3. As a preliminary matter, we reaffirm our commitment to using forward-looking costing principles to determine UNE rates. We decline to open an inquiry into alternative pricing theories, including historical cost, efficient component pricing rule, and Ramsey pricing theories. Instead, in examining UNE pricing rules, the NPRM focuses, and seeks comment, on whether clarifications or modifications should be made to the current forward-looking economic cost-based rules.

4. In the NPRM, we will examine whether the UNE pricing rules distort our intended pricing signals by understating forward-looking costs and thereby thwart the development of facilities-based competition. We will consider whether modifications to the current UNE pricing rules are necessary to both preserve their forward-looking emphasis and pro-competitive purposes, while simultaneously making the rules more transparent and theoretically sound. Specifically, we tentatively conclude that UNE prices should be based on costs more firmly rooted in the real-world attributes of the existing networks of incumbent LECs rather than the speculative attributes of a purely hypothetical network. We seek comment on this tentative conclusion.

5. We seek comment on the appropriate goals of a UNE pricing regime. Should UNE prices continue to be set in a manner that sends efficient entry and investment signals to competitors and that enables incumbent LECs to recover their forward-looking costs? We ask that parties comment on whether these remain the appropriate goals and, if not, that parties identify alternative pricing goals. We seek information on how the Commission can measure whether a pricing regime is sending appropriate entry and investment signals. We request parties comment on the value of comparisons to an incumbent LEC's historical costs? We also seek comment on potential other goals of a pricing regime, such as transparency and verifiability.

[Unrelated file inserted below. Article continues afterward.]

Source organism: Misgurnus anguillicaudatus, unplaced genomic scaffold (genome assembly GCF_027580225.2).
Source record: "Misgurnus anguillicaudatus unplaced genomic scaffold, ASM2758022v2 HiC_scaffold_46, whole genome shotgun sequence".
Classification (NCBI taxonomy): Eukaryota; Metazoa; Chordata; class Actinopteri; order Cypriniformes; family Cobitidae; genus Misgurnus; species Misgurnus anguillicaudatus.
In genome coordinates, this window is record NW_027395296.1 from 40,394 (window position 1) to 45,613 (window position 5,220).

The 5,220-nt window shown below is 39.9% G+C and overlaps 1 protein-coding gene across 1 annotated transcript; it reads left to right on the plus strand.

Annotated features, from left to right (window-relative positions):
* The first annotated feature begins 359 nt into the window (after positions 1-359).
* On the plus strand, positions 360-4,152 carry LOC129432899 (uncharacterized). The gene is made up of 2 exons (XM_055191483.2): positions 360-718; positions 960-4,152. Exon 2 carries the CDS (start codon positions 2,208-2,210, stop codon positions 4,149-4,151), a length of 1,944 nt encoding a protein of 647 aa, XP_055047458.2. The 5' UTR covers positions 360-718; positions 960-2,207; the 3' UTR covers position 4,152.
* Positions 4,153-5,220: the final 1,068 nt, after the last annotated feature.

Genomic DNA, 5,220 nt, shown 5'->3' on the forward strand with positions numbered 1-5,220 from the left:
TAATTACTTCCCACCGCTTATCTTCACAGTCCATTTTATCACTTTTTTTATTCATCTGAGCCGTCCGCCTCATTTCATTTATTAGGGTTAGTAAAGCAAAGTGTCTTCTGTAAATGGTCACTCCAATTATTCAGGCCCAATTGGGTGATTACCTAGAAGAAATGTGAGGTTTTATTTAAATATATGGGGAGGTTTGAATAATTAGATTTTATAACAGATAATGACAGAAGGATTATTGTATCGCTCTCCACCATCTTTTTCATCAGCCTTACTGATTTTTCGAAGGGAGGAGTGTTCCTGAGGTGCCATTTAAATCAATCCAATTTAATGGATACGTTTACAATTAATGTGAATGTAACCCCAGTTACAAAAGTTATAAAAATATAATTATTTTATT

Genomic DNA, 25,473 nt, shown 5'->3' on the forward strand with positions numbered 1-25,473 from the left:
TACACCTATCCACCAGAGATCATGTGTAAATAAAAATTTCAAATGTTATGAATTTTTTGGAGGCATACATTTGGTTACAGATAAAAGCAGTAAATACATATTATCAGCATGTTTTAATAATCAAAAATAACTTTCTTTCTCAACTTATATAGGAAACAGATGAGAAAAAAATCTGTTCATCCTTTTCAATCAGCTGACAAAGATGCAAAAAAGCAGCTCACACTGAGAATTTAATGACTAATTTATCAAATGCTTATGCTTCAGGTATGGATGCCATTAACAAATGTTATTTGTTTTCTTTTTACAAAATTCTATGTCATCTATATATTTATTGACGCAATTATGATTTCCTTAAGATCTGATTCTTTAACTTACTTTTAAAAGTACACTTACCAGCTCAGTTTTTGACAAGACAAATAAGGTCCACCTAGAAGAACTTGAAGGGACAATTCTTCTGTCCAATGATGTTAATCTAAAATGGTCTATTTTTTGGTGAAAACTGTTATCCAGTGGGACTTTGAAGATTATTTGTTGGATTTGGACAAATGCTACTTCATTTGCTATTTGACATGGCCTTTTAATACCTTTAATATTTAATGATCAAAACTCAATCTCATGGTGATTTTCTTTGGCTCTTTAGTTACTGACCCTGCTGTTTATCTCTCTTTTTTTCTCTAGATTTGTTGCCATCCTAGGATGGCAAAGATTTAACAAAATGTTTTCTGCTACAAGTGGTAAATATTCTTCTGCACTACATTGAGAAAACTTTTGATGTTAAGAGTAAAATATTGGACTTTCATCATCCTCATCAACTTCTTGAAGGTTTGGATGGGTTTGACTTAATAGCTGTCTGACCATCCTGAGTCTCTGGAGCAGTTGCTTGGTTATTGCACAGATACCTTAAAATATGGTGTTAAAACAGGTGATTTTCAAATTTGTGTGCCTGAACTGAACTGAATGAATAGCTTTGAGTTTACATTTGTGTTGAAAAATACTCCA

6. We seek comment on the effect of the Commission's recent decision in the Triennial Review Order, 68 FR 52276, September 2, 2003. In particular, the Commission adopted a new interpretation for determining whether requesting telecommunications carriers Start Printed Page 59758are entitled to access a network element on an unbundled basis. We ask that comments discuss in detail the relationship, if any, between this new interpretation and the Commission's UNE pricing rules. In particular, we seek comment on the affect on our pricing rules of the limitations on the unbundling mandates associated with hybrid fiber/copper loops. We also seek comment on the affect limitations on fiber loop unbundling should have on UNE pricing rules. Further, we request that parties comment on how states should set rates for network elements that no longer are required to be provided on an unbundled basis.

7. In the universal service proceeding, the Commission determined that funding should be based on the forward-looking cost of providing universal service, and identified criteria to guide in the selection of a forward-looking universal service cost model. Universal Service Order, 62 FR 32862, June 17, 1997. The Commission applied these criteria to develop a computer cost model and to select the inputs necessary to develop forward-looking costs using this model. USF Platform Order, 63 FR 63993, November 18, 1998; USF Inputs Order, 64 FR 67372, December 1, 1999. In developing the universal service cost model and inputs, the Commission did not intend to provide any systematic guidance for TELRIC rate-setting, and emphasized that universal service cost inputs may not be appropriate for use in determining UNE prices. The Commission continues to discourage states from using the universal service nationwide inputs for the purpose of developing UNE rates. We invite parties to comment on the relationship between universal service cost rules and UNE pricing rules.